Knowing When to Walk Away (Thrive Moms Feature)

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This article originally appeared at Thrive Moms on March 21, 2017. Christine M. Chappell is a contributing writer for the Thrive Moms blog, the author of “Clean Home, Messy Heart: Promises of Renewal, Hope, and Change for Overwhelmed Moms”, and is currently pursuing her biblical counseling certification.


 

Quote321I couldn’t remember the last time I had bent down to feel velvety meadow greens. California hadn’t seen rain like this in years, and honestly, I stopped believing it ever would. The hills were dressed in a festival of wildflowers; the trails lined with colors only Spring knows how to paint.

I looked upon the horizon, knowing what the coming weeks would look like: the rush of activities, the ups and the downs, and the days when the world would seem to take off without me. Manic frenzies. Depressive depths. Great successes. Utter failures. Over the tranquility of the rolling hills, I saw the storms of life brewing before my eyes. I knew full well what I had chosen to walk into: way more than I could lovingly, rightly handle.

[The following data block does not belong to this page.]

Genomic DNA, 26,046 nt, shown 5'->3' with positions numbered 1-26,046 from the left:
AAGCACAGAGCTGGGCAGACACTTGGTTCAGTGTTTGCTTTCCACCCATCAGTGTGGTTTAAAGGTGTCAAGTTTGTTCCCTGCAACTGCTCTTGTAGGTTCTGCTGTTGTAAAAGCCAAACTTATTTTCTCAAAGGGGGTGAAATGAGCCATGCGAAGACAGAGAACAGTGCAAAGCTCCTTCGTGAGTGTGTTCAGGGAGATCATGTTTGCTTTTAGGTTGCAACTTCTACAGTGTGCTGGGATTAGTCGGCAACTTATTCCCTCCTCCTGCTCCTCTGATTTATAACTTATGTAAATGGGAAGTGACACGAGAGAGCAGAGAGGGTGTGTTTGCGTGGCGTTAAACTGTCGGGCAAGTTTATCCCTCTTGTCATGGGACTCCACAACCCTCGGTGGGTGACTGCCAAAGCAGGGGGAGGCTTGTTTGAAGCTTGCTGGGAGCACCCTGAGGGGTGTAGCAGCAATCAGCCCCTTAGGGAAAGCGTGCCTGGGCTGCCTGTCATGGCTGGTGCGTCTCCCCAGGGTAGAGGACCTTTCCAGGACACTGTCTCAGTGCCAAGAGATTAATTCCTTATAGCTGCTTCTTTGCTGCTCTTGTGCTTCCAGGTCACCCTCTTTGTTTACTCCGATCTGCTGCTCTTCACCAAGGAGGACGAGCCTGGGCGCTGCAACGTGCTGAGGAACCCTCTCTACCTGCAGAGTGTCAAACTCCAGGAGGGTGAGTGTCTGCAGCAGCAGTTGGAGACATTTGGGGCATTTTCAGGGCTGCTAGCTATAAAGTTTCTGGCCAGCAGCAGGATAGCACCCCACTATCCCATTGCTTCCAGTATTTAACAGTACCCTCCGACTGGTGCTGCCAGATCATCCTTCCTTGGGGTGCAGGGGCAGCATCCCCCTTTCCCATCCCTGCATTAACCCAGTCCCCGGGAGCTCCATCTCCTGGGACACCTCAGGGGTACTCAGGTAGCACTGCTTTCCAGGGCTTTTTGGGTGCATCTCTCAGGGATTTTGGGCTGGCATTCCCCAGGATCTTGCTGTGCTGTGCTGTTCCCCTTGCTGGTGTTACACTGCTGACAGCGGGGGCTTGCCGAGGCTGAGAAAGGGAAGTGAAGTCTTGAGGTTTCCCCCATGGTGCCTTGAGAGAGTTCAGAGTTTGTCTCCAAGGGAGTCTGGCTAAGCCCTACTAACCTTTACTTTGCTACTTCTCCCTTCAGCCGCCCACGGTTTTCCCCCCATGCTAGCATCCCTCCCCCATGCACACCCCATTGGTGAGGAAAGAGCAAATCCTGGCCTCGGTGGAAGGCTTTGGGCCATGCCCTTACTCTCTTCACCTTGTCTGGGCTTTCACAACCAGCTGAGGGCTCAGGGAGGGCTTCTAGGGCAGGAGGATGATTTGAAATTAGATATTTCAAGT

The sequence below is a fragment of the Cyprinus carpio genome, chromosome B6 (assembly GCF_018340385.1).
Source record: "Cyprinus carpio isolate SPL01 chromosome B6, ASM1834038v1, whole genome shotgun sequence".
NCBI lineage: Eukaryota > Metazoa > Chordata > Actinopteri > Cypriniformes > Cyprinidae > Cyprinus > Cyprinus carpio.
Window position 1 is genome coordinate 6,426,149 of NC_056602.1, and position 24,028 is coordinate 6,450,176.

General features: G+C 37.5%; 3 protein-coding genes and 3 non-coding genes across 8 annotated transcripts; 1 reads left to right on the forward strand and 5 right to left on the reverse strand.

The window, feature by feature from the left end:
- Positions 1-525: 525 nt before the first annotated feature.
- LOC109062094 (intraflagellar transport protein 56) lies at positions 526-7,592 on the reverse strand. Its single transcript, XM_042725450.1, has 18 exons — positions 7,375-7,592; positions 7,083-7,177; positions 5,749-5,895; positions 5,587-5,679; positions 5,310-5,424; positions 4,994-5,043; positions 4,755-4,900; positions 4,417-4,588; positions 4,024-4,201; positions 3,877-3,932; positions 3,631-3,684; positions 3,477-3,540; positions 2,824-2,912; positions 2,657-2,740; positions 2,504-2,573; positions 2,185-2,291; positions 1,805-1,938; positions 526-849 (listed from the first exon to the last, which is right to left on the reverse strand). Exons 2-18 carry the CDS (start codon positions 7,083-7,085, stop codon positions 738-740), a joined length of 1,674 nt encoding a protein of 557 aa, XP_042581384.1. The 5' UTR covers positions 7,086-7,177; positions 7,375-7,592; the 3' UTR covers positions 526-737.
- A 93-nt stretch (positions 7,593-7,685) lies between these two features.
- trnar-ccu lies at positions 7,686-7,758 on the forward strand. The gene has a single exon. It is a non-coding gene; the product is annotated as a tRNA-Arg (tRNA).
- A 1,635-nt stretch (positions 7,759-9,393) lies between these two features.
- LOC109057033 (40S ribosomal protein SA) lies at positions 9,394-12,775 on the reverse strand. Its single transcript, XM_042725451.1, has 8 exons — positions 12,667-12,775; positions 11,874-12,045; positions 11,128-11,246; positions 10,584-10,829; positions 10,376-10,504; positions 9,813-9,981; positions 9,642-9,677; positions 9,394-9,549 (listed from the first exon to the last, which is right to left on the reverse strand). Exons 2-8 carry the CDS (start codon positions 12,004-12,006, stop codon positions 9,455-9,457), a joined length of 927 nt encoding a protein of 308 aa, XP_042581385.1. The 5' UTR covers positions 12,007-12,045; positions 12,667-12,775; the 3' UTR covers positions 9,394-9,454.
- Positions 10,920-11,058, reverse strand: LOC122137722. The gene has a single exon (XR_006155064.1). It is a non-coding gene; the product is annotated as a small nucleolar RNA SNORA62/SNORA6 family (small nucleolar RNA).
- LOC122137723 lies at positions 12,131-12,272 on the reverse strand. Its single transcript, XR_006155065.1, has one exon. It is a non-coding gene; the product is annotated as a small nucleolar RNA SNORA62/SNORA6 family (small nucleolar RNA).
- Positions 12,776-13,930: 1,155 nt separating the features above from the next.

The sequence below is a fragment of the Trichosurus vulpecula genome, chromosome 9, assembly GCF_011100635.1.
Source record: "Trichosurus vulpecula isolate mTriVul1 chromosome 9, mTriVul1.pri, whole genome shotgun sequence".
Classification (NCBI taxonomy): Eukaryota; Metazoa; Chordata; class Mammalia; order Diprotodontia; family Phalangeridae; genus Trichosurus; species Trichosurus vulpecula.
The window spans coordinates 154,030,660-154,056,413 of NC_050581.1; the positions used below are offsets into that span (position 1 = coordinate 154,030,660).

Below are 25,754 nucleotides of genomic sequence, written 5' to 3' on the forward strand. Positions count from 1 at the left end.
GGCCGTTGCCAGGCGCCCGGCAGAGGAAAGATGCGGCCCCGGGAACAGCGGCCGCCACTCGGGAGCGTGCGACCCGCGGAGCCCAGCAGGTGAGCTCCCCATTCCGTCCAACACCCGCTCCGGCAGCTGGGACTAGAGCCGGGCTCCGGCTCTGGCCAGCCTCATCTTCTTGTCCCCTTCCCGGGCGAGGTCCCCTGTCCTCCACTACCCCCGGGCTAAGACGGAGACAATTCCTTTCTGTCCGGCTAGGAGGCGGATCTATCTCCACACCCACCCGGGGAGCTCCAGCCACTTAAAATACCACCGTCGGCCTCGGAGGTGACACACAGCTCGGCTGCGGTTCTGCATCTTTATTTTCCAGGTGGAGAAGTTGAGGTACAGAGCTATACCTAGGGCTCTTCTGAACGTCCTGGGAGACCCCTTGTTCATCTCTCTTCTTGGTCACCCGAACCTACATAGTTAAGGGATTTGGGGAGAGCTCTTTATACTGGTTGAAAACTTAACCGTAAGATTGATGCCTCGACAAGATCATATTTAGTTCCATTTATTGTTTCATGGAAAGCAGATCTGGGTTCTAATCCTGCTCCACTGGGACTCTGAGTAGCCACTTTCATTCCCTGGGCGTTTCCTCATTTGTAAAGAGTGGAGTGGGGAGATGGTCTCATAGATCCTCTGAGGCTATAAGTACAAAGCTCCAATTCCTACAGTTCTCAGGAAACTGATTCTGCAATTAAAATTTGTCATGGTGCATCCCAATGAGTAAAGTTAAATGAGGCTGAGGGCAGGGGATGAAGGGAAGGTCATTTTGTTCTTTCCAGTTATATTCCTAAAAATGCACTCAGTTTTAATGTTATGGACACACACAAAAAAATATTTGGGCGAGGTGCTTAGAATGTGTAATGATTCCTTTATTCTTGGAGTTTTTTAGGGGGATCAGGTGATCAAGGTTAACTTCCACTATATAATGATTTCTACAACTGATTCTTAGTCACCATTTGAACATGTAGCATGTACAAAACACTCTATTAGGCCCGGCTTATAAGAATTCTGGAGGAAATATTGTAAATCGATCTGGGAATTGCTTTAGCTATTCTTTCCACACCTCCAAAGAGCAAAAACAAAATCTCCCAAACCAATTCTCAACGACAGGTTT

With an overcommitted calendar pinned to my heart, I left the simple splendors of the neighborhood meadow for the chaos of self–inflicted pursuits. I traded the peace of Christ for pieces of myself—way more than I had available to give.

Oh, Lord, I sighed while turning back to my car, help me know when to walk away.

THE DANGER OF TUNNEL VISION

There’s something about the demands of motherhood that challenge the ambitious heart. When our abundant plans begin to steal away our ability to live and love abundantly in Christ, we find ourselves caught in a crossfire. Spread too thin, we run with a tunnel vision which refuses to see the miracle of the manna it’s collecting en route to the promised land. With our hearts dead-set on always doing more, we end up loving life less, jumping through the hoops of here-and-now just to get to the then-and-there.

The great danger of this sort of tunnel vision? God’s glory is rarely—if ever—the goal. Instead, we’re rushing to touch a glory all our own, that the affirmations of good works may be the delightful ends which justified the hasty means. We want the echos from our songs to ring loudly, forgetting that loveless service is always a mute tune.

It’s no wonder we break under the yoke of our “inner slave driver,” as author Elyse Fitzpatrick calls it. In her book, Good News for Weary Women, she writes:

“When we are driven by self-forgiveness, self-approval, and self-perfection, our faith will inevitably be poisoned by misery and guilt. We make lousy gods, and our quest to find okay-ness in our own eyes will always lead to difficulties in our relationships and unrest for our souls. We will never know peace or joy. We will find it impossible to love.”

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